"Smoking Cessation" By Allen Weiss, MD, MBA, President and CEO

Dr. ALlen Weiss, MD, MBA, FACP, FACR

March 1, 2009 - President Obama has either joined the 49% of Americans who have quit smoking over their lifetimes or he is in the process of doing so. This is wonderful news since we need a healthy President, and one who sets a good example. Despite the fact that millions of people have stopped smoking during the past several decades, it is still more common than one might think: 23.9% of men and 18.1% of women are presently addicted in America, according to the National Health Interview Survey (NHIS)2005, National Center for Health Statistics.

Cigarette smoking is responsible for one in five deaths in the U.S. today. According to the American Heart Association, 46 million people in America smoke, with more than 80% wanting to quit. Unfortunately, tobacco is as addictive as cocaine or heroin, making it exceedingly difficult to stop.

The harmful effects of smoking have been known since the mid 1950s when the link between smoking and lung cancer was statistically proven. Dr. Morton L. Levin of the Roswell Park Memorial Institute in Buffalo, NY a state cancer research-treatment center, made this connection. Subsequently, he boldly wrote to the presidents of seven leading tobacco companies suggesting that they voluntarily label all cigarette packaging with a warning that excessive smoking is dangerous to health. At that time it created a firestorm of controversy, with the tobacco companies defending their positions. I had the good fortune to work under Dr. Levin during the summer of 1965 in a National Summer Science program. Packages were finally labeled in 1964.

Smoking continues to be the leading cause of heart disease and preventable death in both men and women in America today. Smoking is also responsible for many lung diseases and many types of cancer.

Twelve percent of pregnant women still smoke, according to reports by the Federal Centers for Disease Control and Prevention. The epidemiology of smoking causing spontaneous abortions and premature births with the attendant problems, was elucidated by Dr. Marla Weiss and colleagues while working with the Department of Epidemiology at Columbia University. The results are detailed in “Smoking: A Risk Factor for Spontaneous Abortion,” published as the lead article in the New England Journal of Medicine on October 13, 1977.

Quitting smoking is a good goal because your risk for heart disease drops in half after one year of being tobacco-free. After 15 years of abstinence your risk returns to that of someone who never smoked. Stroke risk drops similarly. Men and women in their 30s who quit smoking can add five years and three years respectively to their lives.

How can a smoker join the 1.3 million people who stop every year? One very good method is using nicotine gum as a substitute. In fact, President Obama was seen chewing nicotine gum while campaigning. In a recent interview he said he would obey the prohibition of smoking in the White House that was instituted by Secretary of State Hillary Clinton when she was First Lady. The President reiterated his complete understanding of the advantages of smoking cessation.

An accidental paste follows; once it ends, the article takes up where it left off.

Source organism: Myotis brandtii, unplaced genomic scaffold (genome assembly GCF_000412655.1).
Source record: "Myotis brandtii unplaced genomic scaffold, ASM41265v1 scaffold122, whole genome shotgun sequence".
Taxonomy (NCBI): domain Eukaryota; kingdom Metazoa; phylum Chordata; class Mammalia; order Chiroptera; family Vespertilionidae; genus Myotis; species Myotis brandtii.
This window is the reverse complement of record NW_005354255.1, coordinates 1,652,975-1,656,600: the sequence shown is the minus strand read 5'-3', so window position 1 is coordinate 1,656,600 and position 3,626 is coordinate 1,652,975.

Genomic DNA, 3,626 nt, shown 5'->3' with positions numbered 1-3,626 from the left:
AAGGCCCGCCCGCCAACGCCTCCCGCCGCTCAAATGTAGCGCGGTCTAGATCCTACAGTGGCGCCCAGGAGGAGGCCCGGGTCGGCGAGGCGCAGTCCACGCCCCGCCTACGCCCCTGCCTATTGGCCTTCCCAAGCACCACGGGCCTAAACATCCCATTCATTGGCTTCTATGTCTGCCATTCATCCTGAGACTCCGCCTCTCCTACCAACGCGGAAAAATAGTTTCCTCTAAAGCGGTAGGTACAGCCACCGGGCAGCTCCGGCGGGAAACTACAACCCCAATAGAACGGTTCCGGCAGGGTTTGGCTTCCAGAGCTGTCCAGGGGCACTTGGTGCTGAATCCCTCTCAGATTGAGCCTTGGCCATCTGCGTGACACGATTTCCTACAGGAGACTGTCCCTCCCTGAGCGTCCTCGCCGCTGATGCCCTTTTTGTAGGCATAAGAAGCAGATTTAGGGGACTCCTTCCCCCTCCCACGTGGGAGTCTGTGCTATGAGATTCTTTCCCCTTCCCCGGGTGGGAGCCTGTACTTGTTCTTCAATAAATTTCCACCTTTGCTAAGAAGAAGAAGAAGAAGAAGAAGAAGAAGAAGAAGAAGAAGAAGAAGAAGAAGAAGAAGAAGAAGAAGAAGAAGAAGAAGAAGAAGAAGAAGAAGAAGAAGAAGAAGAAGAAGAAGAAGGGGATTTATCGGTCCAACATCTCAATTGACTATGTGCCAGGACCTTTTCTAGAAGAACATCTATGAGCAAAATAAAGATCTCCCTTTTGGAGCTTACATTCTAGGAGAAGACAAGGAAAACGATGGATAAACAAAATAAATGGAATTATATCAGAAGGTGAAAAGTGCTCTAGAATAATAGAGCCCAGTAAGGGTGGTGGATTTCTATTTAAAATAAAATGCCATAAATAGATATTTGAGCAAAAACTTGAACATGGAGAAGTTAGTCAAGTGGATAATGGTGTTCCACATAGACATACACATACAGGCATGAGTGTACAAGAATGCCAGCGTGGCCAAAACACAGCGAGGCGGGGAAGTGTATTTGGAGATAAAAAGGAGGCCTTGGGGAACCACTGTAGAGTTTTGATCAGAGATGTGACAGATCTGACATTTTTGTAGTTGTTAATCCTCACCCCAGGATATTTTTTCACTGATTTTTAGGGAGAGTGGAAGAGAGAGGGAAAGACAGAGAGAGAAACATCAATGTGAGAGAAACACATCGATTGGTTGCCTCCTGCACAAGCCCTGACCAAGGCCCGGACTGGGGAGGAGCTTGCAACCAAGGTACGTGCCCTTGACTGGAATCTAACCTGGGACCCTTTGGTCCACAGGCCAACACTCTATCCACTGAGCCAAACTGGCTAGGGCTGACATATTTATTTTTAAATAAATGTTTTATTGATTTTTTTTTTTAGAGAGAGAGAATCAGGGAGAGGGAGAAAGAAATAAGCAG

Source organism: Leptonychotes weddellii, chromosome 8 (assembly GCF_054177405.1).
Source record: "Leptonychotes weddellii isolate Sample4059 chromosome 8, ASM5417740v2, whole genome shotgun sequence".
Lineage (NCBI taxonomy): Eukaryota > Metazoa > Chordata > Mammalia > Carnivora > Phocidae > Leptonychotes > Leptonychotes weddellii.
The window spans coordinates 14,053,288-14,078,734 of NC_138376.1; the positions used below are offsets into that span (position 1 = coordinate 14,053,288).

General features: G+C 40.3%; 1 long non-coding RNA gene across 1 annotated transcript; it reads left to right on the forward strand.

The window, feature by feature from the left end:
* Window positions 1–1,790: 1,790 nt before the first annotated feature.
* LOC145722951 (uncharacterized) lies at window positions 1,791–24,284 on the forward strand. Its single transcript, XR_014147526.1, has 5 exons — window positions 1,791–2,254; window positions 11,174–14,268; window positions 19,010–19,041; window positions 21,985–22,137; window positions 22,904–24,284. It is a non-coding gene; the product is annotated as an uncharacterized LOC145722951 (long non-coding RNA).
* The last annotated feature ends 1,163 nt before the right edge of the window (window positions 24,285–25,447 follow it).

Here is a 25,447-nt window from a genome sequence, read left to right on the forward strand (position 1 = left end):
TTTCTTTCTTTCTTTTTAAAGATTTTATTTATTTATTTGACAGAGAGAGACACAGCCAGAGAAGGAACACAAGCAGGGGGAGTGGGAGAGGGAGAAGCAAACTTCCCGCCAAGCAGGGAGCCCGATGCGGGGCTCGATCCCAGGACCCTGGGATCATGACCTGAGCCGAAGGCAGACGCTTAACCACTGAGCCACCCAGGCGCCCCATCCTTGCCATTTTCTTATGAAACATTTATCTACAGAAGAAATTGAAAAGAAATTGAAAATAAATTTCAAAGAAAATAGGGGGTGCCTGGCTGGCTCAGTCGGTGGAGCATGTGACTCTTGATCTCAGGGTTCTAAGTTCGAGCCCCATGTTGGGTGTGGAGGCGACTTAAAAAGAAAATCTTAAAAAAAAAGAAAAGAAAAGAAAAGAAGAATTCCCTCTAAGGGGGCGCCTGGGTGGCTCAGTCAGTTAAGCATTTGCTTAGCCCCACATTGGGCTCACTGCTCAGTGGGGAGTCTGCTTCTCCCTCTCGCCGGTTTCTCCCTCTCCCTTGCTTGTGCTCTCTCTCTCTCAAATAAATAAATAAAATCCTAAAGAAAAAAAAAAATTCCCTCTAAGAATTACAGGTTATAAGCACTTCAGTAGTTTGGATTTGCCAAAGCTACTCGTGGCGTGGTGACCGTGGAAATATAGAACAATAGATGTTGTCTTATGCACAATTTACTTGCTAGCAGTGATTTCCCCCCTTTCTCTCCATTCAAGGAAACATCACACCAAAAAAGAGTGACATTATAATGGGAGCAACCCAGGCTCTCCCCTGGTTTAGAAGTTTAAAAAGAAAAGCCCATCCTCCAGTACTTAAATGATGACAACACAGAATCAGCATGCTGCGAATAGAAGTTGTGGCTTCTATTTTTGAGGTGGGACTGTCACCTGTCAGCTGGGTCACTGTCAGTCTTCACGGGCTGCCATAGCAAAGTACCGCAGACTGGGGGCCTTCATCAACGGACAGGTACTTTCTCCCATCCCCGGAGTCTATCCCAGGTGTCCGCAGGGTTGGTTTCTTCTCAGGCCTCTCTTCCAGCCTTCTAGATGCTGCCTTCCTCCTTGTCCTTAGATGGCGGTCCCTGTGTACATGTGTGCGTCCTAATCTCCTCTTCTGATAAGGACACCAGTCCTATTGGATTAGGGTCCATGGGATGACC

Other nicotine replacement products include patches, nasal sprays and inhalers. The amount of nicotine-substitute needed depends on the degree of an individual's previous use of tobacco. With time, a motivated person gradually decreases his or her intake of the nicotine replacement until the addiction comes to an end?

Two drugs have also been used to aid the transition. Bupropion (Zyban) reduces craving and withdrawal symptoms. An antidepressant medication, it is thought to help people stop smoking by mimicking some of the effects of tobacco on brain tissue. Bupropion can be used together with nicotine replacement products; several studies indicate that the combination helps more smokers quit than either method by itself.

. Additionally, Buspirone (BuSpar) is a tranquilizer that appears to be effective in helping smokers deal with feelings of anxiety resulting from tobacco withdrawal.

Acupuncture and other alternatives have also been tried but studies have not confirmed these options to be any more effective than placebo.

So, to all our friends—and leaders—who were hooked on this bad habit, we wish you well in your admirable efforts to quit. Anything non-smokers can do to support those going through the ordeal of cessation we should be doing. Obviously, not starting in the first place is the best answer; having empathy and encouragement for those who do try to quit is the next best alternative.

Good luck to all, especially our President.


Dr. Allen Weiss is CEO & President of the NCH Healthcare System. He is board certified in Internal Medicine, Rheumatology and Geriatrics, and was in private practice in Naples, Florida from 1977 - 2000. Dr. Weiss is active in a variety of professional organizations and boards, and has been published in numerous medical journals, including the American Journal of Medicine and the Journal of Clinical Investigation.